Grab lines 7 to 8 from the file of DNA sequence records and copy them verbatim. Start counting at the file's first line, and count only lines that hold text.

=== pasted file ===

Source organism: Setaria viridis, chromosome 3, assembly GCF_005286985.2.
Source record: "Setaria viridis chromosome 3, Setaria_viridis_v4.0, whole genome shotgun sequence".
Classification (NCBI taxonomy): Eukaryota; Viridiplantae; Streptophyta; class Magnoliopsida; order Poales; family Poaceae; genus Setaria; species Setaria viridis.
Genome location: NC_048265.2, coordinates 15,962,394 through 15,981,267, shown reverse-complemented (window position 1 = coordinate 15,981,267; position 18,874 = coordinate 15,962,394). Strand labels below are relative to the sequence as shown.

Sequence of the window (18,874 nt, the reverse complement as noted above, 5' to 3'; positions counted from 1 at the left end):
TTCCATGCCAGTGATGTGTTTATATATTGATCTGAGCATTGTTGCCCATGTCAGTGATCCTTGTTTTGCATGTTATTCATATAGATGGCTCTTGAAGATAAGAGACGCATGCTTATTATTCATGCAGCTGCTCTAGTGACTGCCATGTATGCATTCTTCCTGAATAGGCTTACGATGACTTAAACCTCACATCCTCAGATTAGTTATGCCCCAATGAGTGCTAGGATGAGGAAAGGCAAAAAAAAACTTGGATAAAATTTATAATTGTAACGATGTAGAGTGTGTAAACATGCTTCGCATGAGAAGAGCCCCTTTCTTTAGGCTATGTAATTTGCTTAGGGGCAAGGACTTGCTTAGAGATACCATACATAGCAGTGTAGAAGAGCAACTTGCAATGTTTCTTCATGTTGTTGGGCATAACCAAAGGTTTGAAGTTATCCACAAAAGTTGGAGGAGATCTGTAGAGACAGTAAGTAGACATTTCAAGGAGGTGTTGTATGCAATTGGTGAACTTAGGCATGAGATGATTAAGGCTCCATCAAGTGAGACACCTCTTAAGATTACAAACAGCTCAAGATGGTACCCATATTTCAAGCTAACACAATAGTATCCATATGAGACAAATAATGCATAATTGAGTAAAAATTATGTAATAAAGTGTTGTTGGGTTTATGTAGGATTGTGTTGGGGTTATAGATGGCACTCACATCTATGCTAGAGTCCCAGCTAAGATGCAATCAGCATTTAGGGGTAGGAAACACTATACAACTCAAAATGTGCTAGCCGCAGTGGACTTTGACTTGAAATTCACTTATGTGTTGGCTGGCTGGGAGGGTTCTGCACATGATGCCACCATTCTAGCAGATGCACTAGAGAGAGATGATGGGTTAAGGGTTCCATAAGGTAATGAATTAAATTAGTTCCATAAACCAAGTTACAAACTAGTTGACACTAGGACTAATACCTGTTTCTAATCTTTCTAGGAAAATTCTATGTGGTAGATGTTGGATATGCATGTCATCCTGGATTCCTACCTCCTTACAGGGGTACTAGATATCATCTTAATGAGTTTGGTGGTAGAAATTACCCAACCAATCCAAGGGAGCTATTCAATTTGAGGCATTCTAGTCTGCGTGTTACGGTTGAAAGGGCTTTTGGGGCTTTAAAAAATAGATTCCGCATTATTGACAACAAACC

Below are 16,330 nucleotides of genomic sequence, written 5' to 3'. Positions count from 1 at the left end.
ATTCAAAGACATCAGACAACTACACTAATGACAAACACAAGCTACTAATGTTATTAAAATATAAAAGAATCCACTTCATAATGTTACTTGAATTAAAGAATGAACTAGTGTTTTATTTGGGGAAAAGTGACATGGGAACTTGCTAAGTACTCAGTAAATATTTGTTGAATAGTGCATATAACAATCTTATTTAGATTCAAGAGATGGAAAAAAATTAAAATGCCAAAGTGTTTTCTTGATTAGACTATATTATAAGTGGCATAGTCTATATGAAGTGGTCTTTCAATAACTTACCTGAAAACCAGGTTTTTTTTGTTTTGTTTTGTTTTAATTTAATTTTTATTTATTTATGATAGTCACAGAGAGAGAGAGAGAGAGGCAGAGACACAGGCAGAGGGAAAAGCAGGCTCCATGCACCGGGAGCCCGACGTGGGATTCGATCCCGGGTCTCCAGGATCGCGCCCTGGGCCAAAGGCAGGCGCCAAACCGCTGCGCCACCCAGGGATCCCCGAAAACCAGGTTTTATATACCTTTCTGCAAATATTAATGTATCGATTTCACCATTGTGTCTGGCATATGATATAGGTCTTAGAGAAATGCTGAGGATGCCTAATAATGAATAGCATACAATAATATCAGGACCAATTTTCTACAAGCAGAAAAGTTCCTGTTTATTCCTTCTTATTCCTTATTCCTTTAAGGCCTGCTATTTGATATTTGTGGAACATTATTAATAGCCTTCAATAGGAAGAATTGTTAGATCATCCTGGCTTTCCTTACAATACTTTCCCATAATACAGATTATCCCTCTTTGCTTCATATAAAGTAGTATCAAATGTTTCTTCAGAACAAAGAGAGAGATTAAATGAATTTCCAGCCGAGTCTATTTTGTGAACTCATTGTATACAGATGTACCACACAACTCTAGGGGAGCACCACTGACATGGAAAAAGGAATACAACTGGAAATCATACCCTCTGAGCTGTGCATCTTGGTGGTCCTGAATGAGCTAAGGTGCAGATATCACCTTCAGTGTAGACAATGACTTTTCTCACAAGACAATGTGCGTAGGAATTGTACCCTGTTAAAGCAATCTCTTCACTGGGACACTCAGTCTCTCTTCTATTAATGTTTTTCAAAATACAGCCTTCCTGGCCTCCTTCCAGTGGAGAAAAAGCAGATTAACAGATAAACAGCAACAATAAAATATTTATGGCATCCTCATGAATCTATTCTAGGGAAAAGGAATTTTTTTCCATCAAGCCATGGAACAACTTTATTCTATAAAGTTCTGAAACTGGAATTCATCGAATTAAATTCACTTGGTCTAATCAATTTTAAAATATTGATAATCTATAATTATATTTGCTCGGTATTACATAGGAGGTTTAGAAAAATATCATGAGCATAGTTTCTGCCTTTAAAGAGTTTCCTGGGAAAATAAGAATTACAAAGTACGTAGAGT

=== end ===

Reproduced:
Below are 16,330 nucleotides of genomic sequence, written 5' to 3'. Positions count from 1 at the left end.
ATTCAAAGACATCAGACAACTACACTAATGACAAACACAAGCTACTAATGTTATTAAAATATAAAAGAATCCACTTCATAATGTTACTTGAATTAAAGAATGAACTAGTGTTTTATTTGGGGAAAAGTGACATGGGAACTTGCTAAGTACTCAGTAAATATTTGTTGAATAGTGCATATAACAATCTTATTTAGATTCAAGAGATGGAAAAAAATTAAAATGCCAAAGTGTTTTCTTGATTAGACTATATTATAAGTGGCATAGTCTATATGAAGTGGTCTTTCAATAACTTACCTGAAAACCAGGTTTTTTTTGTTTTGTTTTGTTTTAATTTAATTTTTATTTATTTATGATAGTCACAGAGAGAGAGAGAGAGAGGCAGAGACACAGGCAGAGGGAAAAGCAGGCTCCATGCACCGGGAGCCCGACGTGGGATTCGATCCCGGGTCTCCAGGATCGCGCCCTGGGCCAAAGGCAGGCGCCAAACCGCTGCGCCACCCAGGGATCCCCGAAAACCAGGTTTTATATACCTTTCTGCAAATATTAATGTATCGATTTCACCATTGTGTCTGGCATATGATATAGGTCTTAGAGAAATGCTGAGGATGCCTAATAATGAATAGCATACAATAATATCAGGACCAATTTTCTACAAGCAGAAAAGTTCCTGTTTATTCCTTCTTATTCCTTATTCCTTTAAGGCCTGCTATTTGATATTTGTGGAACATTATTAATAGCCTTCAATAGGAAGAATTGTTAGATCATCCTGGCTTTCCTTACAATACTTTCCCATAATACAGATTATCCCTCTTTGCTTCATATAAAGTAGTATCAAATGTTTCTTCAGAACAAAGAGAGAGATTAAATGAATTTCCAGCCGAGTCTATTTTGTGAACTCATTGTATACAGATGTACCACACAACTCTAGGGGAGCACCACTGACATGGAAAAAGGAATACAACTGGAAATCATACCCTCTGAGCTGTGCATCTTGGTGGTCCTGAATGAGCTAAGGTGCAGATATCACCTTCAGTGTAGACAATGACTTTTCTCACAAGACAATGTGCGTAGGAATTGTACCCTGTTAAAGCAATCTCTTCACTGGGACACTCAGTCTCTCTTCTATTAATGTTTTTCAAAATACAGCCTTCCTGGCCTCCTTCCAGTGGAGAAAAAGCAGATTAACAGATAAACAGCAACAATAAAATATTTATGGCATCCTCATGAATCTATTCTAGGGAAAAGGAATTTTTTTCCATCAAGCCATGGAACAACTTTATTCTATAAAGTTCTGAAACTGGAATTCATCGAATTAAATTCACTTGGTCTAATCAATTTTAAAATATTGATAATCTATAATTATATTTGCTCGGTATTACATAGGAGGTTTAGAAAAATATCATGAGCATAGTTTCTGCCTTTAAAGAGTTTCCTGGGAAAATAAGAATTACAAAGTACGTAGAGT